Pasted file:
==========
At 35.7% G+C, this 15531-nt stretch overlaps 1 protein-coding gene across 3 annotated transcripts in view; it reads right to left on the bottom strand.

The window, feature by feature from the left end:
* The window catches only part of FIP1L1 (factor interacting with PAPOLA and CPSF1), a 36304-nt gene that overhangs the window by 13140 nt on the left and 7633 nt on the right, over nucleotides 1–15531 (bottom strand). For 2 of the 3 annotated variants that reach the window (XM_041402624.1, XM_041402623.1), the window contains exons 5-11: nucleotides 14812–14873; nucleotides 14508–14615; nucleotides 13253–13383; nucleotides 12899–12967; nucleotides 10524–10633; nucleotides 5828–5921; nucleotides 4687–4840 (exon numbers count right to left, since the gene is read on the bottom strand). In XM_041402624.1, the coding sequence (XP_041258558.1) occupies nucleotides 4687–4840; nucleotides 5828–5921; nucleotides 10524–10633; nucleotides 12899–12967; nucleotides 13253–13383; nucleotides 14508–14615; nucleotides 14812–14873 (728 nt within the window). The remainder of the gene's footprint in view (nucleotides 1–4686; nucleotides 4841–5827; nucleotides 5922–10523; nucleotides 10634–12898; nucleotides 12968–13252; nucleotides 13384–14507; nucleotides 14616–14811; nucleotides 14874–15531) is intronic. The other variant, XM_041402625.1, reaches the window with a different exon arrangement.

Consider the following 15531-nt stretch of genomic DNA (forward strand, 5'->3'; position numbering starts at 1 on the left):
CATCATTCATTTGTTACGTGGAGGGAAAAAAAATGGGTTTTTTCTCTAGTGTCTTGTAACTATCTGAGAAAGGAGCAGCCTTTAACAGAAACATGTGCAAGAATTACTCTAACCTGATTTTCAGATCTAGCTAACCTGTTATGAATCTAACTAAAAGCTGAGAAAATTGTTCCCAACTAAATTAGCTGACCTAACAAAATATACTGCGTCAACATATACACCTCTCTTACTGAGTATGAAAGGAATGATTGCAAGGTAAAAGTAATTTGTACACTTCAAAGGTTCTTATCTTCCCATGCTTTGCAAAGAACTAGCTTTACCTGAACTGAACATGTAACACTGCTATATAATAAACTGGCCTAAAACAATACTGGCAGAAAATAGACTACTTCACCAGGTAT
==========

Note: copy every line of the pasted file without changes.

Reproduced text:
At 35.7% G+C, this 15531-nt stretch overlaps 1 protein-coding gene across 3 annotated transcripts in view; it reads right to left on the bottom strand.

The window, feature by feature from the left end:
* The window catches only part of FIP1L1 (factor interacting with PAPOLA and CPSF1), a 36304-nt gene that overhangs the window by 13140 nt on the left and 7633 nt on the right, over nucleotides 1–15531 (bottom strand). For 2 of the 3 annotated variants that reach the window (XM_041402624.1, XM_041402623.1), the window contains exons 5-11: nucleotides 14812–14873; nucleotides 14508–14615; nucleotides 13253–13383; nucleotides 12899–12967; nucleotides 10524–10633; nucleotides 5828–5921; nucleotides 4687–4840 (exon numbers count right to left, since the gene is read on the bottom strand). In XM_041402624.1, the coding sequence (XP_041258558.1) occupies nucleotides 4687–4840; nucleotides 5828–5921; nucleotides 10524–10633; nucleotides 12899–12967; nucleotides 13253–13383; nucleotides 14508–14615; nucleotides 14812–14873 (728 nt within the window). The remainder of the gene's footprint in view (nucleotides 1–4686; nucleotides 4841–5827; nucleotides 5922–10523; nucleotides 10634–12898; nucleotides 12968–13252; nucleotides 13384–14507; nucleotides 14616–14811; nucleotides 14874–15531) is intronic. The other variant, XM_041402625.1, reaches the window with a different exon arrangement.

Consider the following 15531-nt stretch of genomic DNA (forward strand, 5'->3'; position numbering starts at 1 on the left):
CATCATTCATTTGTTACGTGGAGGGAAAAAAAATGGGTTTTTTCTCTAGTGTCTTGTAACTATCTGAGAAAGGAGCAGCCTTTAACAGAAACATGTGCAAGAATTACTCTAACCTGATTTTCAGATCTAGCTAACCTGTTATGAATCTAACTAAAAGCTGAGAAAATTGTTCCCAACTAAATTAGCTGACCTAACAAAATATACTGCGTCAACATATACACCTCTCTTACTGAGTATGAAAGGAATGATTGCAAGGTAAAAGTAATTTGTACACTTCAAAGGTTCTTATCTTCCCATGCTTTGCAAAGAACTAGCTTTACCTGAACTGAACATGTAACACTGCTATATAATAAACTGGCCTAAAACAATACTGGCAGAAAATAGACTACTTCACCAGGTAT